How to Launch a Giving Kiosk
Has the thought ever crossed your mind to put an ATM kiosk in your lobby? Instead of giving money out, this machine takes money in. My church considered it… and then we bought one. Our new purchase would provide our members with the option to give using their credit or debit card. The team thought it would be a huge hit and catch on immediately: a year later it failed to give the results we were hoping for.
We identified two problems. First, the location was wrong. We placed it behind a plant in a corner. That’s a clear problem so we moved it to a higher traffic area. The second issue fell directly on my shoulders. I did a terrible job of putting together a campaign strategy. There needed to be a awareness promotion to educate the church what the kiosk was and how it could benefit them. My team and I assumed folks would see it and know what to do.
Yeah, that didn’t happen.
I had failed to take the lead in making sure the hefty investment would generate a return. Staring failure in the face gives you only two choices… learn or quit. I chose to learn.
Have You Met Otto?
The giving kiosk became the prime subject of all promotion during September in an effort increase results. We gave the machine a name, “Otto,” and our central message was to ask, “Have You Met Otto?”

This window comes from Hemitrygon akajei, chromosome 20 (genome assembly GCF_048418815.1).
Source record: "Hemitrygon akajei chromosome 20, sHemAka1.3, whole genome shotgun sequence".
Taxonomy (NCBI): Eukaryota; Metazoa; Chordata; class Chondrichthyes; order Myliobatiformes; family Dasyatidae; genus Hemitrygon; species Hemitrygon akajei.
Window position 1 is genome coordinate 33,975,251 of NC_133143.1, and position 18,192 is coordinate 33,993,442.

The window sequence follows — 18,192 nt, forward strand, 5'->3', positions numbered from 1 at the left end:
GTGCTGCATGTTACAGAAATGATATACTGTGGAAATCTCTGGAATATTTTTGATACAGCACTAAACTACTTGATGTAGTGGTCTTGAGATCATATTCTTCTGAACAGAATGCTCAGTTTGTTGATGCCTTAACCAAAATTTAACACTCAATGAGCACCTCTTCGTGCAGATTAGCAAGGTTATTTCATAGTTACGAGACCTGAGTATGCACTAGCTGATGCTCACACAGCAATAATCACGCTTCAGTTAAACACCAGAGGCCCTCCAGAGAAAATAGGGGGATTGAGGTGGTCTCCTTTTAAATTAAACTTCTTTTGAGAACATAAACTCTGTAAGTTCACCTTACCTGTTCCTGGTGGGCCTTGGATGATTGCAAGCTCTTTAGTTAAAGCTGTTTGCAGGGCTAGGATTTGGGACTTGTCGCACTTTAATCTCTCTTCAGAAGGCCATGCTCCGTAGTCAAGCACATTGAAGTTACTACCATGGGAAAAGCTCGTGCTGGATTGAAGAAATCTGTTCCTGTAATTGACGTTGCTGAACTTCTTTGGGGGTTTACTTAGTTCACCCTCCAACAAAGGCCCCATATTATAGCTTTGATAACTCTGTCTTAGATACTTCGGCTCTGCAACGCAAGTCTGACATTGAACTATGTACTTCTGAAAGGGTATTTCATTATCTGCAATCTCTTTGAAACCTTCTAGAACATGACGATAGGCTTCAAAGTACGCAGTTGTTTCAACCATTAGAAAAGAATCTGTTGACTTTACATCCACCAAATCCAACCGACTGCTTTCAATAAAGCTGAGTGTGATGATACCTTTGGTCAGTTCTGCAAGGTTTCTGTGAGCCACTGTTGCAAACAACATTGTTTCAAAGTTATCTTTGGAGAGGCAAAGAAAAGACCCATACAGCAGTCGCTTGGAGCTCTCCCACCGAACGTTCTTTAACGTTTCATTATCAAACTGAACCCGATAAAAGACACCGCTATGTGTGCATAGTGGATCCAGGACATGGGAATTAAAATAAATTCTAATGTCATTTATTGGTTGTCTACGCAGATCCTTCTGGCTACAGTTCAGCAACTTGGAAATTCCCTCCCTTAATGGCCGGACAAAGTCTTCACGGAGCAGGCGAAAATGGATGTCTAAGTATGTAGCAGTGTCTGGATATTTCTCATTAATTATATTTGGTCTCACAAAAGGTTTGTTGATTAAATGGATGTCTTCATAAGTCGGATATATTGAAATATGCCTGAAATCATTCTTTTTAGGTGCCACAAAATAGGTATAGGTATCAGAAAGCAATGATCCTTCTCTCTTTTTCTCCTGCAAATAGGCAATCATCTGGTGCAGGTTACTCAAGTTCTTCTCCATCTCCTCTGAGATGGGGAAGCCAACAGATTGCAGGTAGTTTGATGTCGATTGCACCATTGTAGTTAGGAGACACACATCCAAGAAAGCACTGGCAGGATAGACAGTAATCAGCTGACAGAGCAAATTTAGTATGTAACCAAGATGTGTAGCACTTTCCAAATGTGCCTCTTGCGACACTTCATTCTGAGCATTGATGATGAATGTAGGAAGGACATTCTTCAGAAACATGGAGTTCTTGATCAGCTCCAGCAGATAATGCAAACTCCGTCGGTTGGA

We produced two videos, four graphics, one map (courtesy of Chuck Scoggins) and a series of posts on Facebook. You can check out some of the materials below.
Anything beyond butts and bucks is hard to measure. Typical a church’s ROI is lives changed and “God-stories.” Very rarely is there hard evidence of something working as designed. Fortunately, when bucks are involved it is very easy to decide if what you did worked. And…
What we did worked.
Though I cannot share publicly what the actual figures are, I can say this: September contributions through Otto were more than double that of August. October totals were only $125 lower than September. The highest we had ever received through the kiosk was $1,000 less than our September total.
Focus Is the Catalyst of Change
It is not rare for a church to highlight all forms of giving, displaying all the available options. Unfortunately, when there are too many options, people are less likely to make a choice. By focusing our message on “Have You Met Otto?” we provided one new choice for people experience. Focus is the catalyst of change. If you desire to see a radical change, you must be disciplined to employ serious focus.
If I had to go back I would still have advocated for purchasing “Otto” for our lobby. What I would change is immediately telling the story of “Otto.” The only benefit in waiting was the ability to see how well we could change the results… I guess that counts for something.